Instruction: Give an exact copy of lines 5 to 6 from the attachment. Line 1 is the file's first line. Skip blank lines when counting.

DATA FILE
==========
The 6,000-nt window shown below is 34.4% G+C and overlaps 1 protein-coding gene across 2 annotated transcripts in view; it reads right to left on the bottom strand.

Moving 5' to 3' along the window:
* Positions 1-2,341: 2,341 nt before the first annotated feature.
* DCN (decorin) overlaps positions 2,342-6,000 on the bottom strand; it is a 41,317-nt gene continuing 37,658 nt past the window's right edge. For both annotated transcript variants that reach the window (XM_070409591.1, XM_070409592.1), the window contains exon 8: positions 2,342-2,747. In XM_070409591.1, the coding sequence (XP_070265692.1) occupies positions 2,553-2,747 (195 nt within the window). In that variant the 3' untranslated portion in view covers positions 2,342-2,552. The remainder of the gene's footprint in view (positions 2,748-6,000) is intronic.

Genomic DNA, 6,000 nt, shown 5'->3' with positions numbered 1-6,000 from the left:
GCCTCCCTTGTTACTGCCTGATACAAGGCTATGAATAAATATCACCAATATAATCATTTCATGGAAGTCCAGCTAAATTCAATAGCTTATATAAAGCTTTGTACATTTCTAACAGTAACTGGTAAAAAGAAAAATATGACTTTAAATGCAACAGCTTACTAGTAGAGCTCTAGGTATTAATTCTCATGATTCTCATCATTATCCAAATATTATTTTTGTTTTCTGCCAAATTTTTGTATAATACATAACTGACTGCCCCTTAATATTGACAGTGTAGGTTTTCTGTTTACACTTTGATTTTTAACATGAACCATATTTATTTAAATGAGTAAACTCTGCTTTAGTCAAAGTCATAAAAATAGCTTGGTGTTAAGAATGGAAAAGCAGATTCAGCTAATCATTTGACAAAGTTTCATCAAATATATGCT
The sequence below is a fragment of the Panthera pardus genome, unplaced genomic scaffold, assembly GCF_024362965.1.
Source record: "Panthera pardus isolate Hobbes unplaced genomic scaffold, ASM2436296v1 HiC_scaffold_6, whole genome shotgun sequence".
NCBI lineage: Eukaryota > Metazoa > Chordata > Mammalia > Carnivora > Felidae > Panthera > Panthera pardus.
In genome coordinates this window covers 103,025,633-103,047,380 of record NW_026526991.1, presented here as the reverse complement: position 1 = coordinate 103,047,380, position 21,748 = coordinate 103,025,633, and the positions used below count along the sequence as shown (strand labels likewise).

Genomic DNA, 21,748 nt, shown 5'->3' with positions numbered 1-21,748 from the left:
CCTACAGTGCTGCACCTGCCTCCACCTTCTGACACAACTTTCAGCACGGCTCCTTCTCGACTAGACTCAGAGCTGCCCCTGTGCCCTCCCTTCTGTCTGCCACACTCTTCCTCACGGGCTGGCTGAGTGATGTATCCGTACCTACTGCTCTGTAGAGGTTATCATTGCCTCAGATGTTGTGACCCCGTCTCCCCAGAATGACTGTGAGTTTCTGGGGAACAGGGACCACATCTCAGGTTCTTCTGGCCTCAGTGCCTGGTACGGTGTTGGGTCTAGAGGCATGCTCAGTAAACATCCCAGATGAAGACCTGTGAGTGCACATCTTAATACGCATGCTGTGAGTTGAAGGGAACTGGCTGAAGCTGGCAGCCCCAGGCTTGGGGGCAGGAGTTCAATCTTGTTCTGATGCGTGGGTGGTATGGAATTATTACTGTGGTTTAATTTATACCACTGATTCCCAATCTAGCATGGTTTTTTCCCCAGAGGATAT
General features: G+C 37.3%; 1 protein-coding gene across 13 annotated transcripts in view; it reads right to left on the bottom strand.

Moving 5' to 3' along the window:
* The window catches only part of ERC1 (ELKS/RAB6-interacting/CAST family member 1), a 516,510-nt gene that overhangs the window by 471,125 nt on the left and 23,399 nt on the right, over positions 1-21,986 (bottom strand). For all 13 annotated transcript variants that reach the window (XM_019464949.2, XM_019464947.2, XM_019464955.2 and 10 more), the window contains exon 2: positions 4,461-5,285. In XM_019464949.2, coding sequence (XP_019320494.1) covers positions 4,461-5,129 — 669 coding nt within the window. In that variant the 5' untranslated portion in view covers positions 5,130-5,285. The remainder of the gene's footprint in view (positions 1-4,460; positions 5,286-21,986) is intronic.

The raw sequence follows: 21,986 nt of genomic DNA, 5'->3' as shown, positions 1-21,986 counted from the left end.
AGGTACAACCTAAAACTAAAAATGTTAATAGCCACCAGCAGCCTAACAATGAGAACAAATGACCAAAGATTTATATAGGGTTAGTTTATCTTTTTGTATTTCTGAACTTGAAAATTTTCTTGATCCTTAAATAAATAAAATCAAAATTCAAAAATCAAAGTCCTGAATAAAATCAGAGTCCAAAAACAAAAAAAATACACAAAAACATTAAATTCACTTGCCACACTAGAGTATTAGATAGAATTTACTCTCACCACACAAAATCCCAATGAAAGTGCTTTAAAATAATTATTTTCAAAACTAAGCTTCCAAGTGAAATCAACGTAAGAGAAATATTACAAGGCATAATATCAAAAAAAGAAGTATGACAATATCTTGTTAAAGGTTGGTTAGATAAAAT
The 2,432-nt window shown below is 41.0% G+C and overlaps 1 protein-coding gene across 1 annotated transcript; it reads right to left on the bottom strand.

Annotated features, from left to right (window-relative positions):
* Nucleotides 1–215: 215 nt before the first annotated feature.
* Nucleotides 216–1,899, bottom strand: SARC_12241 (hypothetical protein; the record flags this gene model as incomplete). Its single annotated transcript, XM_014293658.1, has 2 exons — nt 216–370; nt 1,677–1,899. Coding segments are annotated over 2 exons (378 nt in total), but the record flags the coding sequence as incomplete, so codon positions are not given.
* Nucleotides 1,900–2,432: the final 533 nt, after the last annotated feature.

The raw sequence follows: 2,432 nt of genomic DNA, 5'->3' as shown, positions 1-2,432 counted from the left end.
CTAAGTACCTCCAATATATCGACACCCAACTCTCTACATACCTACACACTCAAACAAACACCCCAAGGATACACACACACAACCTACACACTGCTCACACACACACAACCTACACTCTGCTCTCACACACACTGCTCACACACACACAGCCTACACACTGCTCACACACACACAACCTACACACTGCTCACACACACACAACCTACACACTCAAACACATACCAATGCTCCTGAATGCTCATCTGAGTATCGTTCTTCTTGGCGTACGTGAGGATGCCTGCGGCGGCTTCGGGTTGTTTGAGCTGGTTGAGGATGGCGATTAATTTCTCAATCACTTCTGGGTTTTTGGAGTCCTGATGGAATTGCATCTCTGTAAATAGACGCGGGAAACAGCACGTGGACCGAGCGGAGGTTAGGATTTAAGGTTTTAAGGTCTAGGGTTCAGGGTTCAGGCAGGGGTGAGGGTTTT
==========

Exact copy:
Genomic DNA, 6,000 nt, shown 5'->3' with positions numbered 1-6,000 from the left:
GCCTCCCTTGTTACTGCCTGATACAAGGCTATGAATAAATATCACCAATATAATCATTTCATGGAAGTCCAGCTAAATTCAATAGCTTATATAAAGCTTTGTACATTTCTAACAGTAACTGGTAAAAAGAAAAATATGACTTTAAATGCAACAGCTTACTAGTAGAGCTCTAGGTATTAATTCTCATGATTCTCATCATTATCCAAATATTATTTTTGTTTTCTGCCAAATTTTTGTATAATACATAACTGACTGCCCCTTAATATTGACAGTGTAGGTTTTCTGTTTACACTTTGATTTTTAACATGAACCATATTTATTTAAATGAGTAAACTCTGCTTTAGTCAAAGTCATAAAAATAGCTTGGTGTTAAGAATGGAAAAGCAGATTCAGCTAATCATTTGACAAAGTTTCATCAAATATATGCT